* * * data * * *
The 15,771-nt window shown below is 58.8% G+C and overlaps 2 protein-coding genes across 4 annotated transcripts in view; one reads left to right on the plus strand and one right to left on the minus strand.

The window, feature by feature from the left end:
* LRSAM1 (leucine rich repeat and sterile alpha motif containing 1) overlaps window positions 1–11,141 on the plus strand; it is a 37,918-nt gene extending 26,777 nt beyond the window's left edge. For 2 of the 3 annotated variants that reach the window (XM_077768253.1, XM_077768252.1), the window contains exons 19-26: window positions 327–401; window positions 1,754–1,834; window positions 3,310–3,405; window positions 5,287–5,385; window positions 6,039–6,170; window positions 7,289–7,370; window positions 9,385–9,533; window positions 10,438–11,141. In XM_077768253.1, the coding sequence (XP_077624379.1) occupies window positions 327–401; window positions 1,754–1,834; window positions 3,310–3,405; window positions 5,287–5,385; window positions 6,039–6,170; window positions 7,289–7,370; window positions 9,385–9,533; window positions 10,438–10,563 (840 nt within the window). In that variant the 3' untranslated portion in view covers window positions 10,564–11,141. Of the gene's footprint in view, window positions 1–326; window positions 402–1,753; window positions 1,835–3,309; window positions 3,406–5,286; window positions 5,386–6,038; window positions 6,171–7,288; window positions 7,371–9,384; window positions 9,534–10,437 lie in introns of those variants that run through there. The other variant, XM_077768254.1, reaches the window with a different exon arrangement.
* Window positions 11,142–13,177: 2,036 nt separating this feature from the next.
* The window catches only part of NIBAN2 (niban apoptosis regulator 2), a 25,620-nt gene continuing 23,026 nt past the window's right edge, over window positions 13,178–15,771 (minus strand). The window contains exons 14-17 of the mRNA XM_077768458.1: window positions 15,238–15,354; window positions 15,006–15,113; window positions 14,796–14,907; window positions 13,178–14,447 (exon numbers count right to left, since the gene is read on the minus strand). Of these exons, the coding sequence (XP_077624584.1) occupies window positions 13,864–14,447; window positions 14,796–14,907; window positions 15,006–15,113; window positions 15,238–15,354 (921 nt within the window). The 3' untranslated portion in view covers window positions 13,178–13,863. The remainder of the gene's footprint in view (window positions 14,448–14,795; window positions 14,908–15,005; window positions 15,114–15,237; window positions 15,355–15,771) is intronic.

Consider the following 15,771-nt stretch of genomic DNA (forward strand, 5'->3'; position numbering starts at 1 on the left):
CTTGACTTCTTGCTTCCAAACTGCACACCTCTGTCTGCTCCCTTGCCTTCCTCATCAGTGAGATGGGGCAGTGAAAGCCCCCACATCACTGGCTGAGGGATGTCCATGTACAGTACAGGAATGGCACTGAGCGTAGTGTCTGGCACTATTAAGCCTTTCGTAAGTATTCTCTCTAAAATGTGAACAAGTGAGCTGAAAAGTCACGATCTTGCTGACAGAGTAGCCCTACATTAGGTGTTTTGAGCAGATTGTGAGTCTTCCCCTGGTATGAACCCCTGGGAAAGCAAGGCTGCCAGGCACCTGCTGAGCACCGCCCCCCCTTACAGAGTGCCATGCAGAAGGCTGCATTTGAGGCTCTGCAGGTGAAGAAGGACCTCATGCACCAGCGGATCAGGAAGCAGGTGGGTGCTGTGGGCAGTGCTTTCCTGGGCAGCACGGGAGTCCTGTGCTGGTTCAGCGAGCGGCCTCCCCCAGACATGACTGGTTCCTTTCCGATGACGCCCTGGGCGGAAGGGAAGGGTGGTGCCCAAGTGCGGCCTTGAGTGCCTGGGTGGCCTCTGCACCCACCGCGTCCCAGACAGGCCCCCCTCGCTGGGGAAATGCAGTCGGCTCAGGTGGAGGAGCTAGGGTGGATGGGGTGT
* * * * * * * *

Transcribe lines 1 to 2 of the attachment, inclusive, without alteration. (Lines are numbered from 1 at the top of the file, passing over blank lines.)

The 15,771-nt window shown below is 58.8% G+C and overlaps 2 protein-coding genes across 4 annotated transcripts in view; one reads left to right on the plus strand and one right to left on the minus strand.

The window, feature by feature from the left end: